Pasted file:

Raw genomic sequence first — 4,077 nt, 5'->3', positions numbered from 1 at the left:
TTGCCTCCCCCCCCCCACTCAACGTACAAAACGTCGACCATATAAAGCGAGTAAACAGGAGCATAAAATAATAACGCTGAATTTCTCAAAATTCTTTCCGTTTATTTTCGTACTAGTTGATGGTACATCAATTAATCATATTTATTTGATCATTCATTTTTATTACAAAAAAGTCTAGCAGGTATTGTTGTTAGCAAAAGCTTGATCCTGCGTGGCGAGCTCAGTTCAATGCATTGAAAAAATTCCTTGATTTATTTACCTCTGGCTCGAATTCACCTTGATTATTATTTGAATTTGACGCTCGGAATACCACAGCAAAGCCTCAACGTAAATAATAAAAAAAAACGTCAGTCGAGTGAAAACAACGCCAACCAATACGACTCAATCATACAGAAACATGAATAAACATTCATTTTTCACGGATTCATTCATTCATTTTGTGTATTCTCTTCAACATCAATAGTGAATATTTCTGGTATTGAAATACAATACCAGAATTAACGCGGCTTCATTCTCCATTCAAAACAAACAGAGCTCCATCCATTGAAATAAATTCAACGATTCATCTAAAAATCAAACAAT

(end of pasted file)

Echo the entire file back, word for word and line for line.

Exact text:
Raw genomic sequence first — 4,077 nt, 5'->3', positions numbered from 1 at the left:
TTGCCTCCCCCCCCCCACTCAACGTACAAAACGTCGACCATATAAAGCGAGTAAACAGGAGCATAAAATAATAACGCTGAATTTCTCAAAATTCTTTCCGTTTATTTTCGTACTAGTTGATGGTACATCAATTAATCATATTTATTTGATCATTCATTTTTATTACAAAAAAGTCTAGCAGGTATTGTTGTTAGCAAAAGCTTGATCCTGCGTGGCGAGCTCAGTTCAATGCATTGAAAAAATTCCTTGATTTATTTACCTCTGGCTCGAATTCACCTTGATTATTATTTGAATTTGACGCTCGGAATACCACAGCAAAGCCTCAACGTAAATAATAAAAAAAAACGTCAGTCGAGTGAAAACAACGCCAACCAATACGACTCAATCATACAGAAACATGAATAAACATTCATTTTTCACGGATTCATTCATTCATTTTGTGTATTCTCTTCAACATCAATAGTGAATATTTCTGGTATTGAAATACAATACCAGAATTAACGCGGCTTCATTCTCCATTCAAAACAAACAGAGCTCCATCCATTGAAATAAATTCAACGATTCATCTAAAAATCAAACAAT